California may collect DNA in felony arrests, appeals court rules
SAN FRANCISCO -- A federal appeals court Thursday upheld the constitutionality of California’s practice of taking and storing DNA profiles from anyone arrested on suspicion of a felony.
An 11-judge panel of the U.S. 9th Circuit Court of Appeals said a Supreme Court decision upholding a similar, but narrower, program in Maryland was “fatal” to the challenge of California’s practice.
The Supreme Court, in Maryland vs. King, concluded last year that taking DNA samples was akin to taking fingerprints and a legitimate part of the police booking process.
The ACLU of Northern California argued that California’s program differed significantly from Maryland’s.
Maryland destroys the genetic evidence from those who are not convicted, while California puts the burden on such individuals to apply to have their DNA profiles expunged. Otherwise, California stores the genetic profiles indefinitely in a criminal database used by law enforcement to match evidence left at a crime scene with possible suspects.
California also takes DNA from persons arrested in so-called wobblers, crimes that could be charged as either a misdemeanor or a felony, while Maryland collects DNA only in more serious crimes.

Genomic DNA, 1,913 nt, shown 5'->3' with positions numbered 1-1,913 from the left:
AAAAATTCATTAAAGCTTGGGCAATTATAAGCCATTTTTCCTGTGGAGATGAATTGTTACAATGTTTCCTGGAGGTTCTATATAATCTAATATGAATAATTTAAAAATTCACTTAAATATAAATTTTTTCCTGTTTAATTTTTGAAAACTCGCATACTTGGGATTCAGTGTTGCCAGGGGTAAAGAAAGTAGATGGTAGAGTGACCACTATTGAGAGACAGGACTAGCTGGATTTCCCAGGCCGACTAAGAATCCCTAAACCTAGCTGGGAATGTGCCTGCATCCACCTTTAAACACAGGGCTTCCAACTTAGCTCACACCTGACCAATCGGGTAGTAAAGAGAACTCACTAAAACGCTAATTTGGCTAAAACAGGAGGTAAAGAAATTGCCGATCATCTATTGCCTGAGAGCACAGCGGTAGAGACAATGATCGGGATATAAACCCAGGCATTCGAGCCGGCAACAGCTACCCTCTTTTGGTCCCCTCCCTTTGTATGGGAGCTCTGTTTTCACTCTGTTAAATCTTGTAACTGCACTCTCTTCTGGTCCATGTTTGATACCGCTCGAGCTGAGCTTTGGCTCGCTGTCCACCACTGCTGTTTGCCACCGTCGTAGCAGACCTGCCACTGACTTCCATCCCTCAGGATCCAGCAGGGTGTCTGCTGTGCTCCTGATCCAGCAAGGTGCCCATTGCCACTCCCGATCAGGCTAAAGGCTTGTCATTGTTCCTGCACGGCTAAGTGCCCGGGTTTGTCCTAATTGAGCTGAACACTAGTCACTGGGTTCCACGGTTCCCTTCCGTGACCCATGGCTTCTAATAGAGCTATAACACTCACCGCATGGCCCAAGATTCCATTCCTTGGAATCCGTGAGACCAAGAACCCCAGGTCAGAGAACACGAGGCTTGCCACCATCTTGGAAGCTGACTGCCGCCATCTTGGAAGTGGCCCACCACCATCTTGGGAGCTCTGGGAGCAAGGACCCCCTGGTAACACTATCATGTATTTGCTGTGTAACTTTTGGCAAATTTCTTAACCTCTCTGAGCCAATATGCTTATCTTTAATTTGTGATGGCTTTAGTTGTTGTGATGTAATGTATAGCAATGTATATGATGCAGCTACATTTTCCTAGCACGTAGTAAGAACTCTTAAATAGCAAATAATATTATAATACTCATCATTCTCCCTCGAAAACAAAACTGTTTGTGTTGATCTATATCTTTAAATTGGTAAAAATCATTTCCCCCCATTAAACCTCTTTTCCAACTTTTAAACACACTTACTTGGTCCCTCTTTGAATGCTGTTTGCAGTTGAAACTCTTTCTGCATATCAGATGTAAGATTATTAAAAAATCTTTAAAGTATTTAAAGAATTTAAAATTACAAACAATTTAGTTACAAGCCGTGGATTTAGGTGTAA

Judge Milan D. Smith Jr., in his concurring opinion, called the differences between the California and Maryland DNA arrestee programs “illusory” and “materially indistinguishable.” The four-paragraph, unsigned majority ruling did not address the point.
All felonies are serious, he wrote, and in any case, the Supreme Court’s reasoning was not based on the kind of crime involved.
“Even though California does not automatically expunge DNA samples, California law enables an arrestee to request expungement if no charges are filed, his case is dismissed, or he is found not guilty,” Smith wrote.
[For the Record, 1:55 p.m. PDT March 20: An earlier version of this post said the court in its unsigned ruling described differences between the California and Maryland DNA collection laws as “illusory.” In fact, it was 9th Circuit Judge Milan D. Smith Jr., writing a concurring opinion, who used that term.]
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